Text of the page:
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Angelus Address: On Christian Prayer

‘It’s a Dialogue between Persons That Love Each Other; a Dialogue Based on Trust, Supported by Listening and Open to Solidary Commitment’

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Here is a ZENIT translation of the address Pope Francis gave July 28, 2019, before and after praying the midday Angelus with those gathered in St. Peter’s Square.
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Before the Angelus:
 Dear Brothers and Sisters, good morning!
In today’s Gospel page (Cf. Luke 11:1-13), Saint Luke narrates the circumstances in which Jesus teaches the “Our Father” to His disciples. They already know how to pray, reciting the formulas of the Hebrew tradition, but they also want to live the same “quality” of Jesus’ prayer. They can see that prayer is an essential dimension in the life of the Teacher; in fact, every important action of His is characterized by prolonged pauses of prayer. Moreover, they are fascinated because they see that He doesn’t pray as the other teachers of prayer of the time, but His prayer is an intimate bond with the Father, so much so that they want to be participants in these moments of union with God to savor its sweetness completely.
So, one day, waiting for Jesus to finish His prayer in a place apart, they then ask Him: “Lord, teach us to pray” (v. 1). Responding to the disciples’ explicit request, Jesus doesn’t give an abstract definition of prayer or teach an effective technique to pray and “obtain” something. Instead, He invites His own to have an experience of prayer, putting them directly in communication with the Father, arousing in them nostalgia for a personal relationship with Him, with the Father. Here is the novelty of Christian prayer! It’s a dialogue between persons that love each other; a dialogue that is based on trust, supported by listening and open to solidary commitment. It’s a dialogue of the Son with the Father, a dialogue between children and the Father. This is Christian prayer.
Therefore, He gives them the prayer of the “Our Father,” which is one of the most precious gifts left to us by the Divine Teacher in His earthly mission. After having revealed His mystery of Son and brother, with this prayer Jesus makes us penetrate in God’s paternity and He shows us the way to enter into prayerful and direct dialogue with Him, through the way of filial trust. It’s a dialogue between a Daddy and his child and of the child with his Daddy. What we ask for in the “Our Father” is already realized and given to us in the Only-Begotten Son: the sanctification of the Name, the coming of the Kingdom, the gift of bread, of forgiveness and of freedom from evil. While we ask, we open our hand to receive. To receive the gifts that the Father has made us see in the Son. The prayer that the Lord taught us is the synthesis of every prayer, and we address it to the Father always in communion with brethren. Sometimes it happens that there are distractions in prayer, however, many times we feel the desire to pause on the first word: “Father,” and to feel that paternity in our heart.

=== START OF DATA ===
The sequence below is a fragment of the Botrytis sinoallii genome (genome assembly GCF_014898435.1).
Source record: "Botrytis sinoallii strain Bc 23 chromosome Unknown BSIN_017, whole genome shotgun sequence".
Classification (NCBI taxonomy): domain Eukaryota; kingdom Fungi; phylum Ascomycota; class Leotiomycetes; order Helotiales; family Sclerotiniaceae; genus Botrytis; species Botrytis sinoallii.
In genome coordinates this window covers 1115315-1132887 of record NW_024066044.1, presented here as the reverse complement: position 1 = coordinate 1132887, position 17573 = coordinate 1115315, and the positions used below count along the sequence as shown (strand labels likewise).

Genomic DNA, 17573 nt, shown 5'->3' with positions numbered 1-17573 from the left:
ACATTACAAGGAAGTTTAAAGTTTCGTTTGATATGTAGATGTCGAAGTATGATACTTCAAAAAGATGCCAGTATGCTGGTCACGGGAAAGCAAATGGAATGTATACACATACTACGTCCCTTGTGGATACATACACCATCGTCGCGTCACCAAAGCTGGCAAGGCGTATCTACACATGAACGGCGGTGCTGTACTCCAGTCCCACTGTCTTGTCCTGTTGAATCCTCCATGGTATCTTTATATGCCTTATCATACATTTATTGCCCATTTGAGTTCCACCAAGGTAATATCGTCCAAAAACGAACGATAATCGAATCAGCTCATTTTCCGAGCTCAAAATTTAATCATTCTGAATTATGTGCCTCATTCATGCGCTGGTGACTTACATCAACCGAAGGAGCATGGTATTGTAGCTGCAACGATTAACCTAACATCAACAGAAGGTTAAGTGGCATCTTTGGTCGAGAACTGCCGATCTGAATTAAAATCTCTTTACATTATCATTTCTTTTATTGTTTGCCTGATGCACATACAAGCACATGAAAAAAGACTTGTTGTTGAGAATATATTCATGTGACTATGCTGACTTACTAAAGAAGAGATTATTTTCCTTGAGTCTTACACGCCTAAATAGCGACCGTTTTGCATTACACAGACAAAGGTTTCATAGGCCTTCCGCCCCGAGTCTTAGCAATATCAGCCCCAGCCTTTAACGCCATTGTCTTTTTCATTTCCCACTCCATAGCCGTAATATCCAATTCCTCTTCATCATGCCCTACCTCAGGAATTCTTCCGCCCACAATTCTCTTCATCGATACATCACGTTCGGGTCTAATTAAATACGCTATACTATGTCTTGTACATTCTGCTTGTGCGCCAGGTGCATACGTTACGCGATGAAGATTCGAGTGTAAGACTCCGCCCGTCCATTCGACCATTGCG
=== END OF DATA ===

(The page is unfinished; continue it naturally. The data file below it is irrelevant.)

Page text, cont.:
Then Jesus tells the parable of the importunate friend, and, Jesus says: “it’s necessary to insist in prayer.” There comes to mind what children who are three or three and a half years old do: they begin to ask for things they don’t understand. In my land, it’s called “the age of the why,” I believe it’s the same here. The children begin to look at the Dad and say: “Daddy, why? Daddy, why?” They ask for explanations. We are careful: when Dad begins to explain why they ask another question without listening to the whole explanation. What’s going on? It happens that children feel insecure about so many things, which they begin to understand in part. They only want to attract their Dad’s look on them and so they ask: “Why, why, why?” In the Our Father, we, if we pause on the first word, will do the same thing as we did when we were children, to attract the Father’s look on us. We’ll say: “Father, Father, and also say: “Why?” And He will look at us.
Let us ask Mary, woman of prayer, to help us to pray to the Father united to Jesus to live the Gospel, guided by the Holy Spirit.
[Original text: Italian]  [ZENIT’s translation by Virginia M. Forrester]  
After the Angelus:
 Dear Brothers and Sisters,
I learned with grief the news of the tragic shipwreck, which happened in past days in the waters of the Mediterranean, in which dozens of migrants lost their lives, among them women and children. I renew my heartfelt appeal to the International Community to act promptly and decisively to avoid the repetition of similar tragedies and to guarantee the safety and dignity of all. I invite you to pray, together with me, for the victims and for their families. And also ask from the heart: “Father, why?” [A minute of silence followed] I greet you all, Romans and pilgrims of Italy and of various parts of the world: the families, the parish groups and the Associations.
In particular, I greet the Sisters of Saint Elizabeth from various countries, the AVART International Organization of Mexican Art and Culture of Puebla, Mexico, and the young people of Saint Rita of Cascia parish of Turin. I see an Uruguayan flag, but I don’t see the mate! Welcome! I also greet the many Poles I see here with the flags and also the group of Spaniards.
I wish you all a happy Sunday and, please, don’t forget to pray for me. Enjoy your lunch and goodbye!
[Original text: Italian]  [ZENIT’s translation by Virginia M. Forrester] © Libreria Editrice Vatican

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Virginia Forrester

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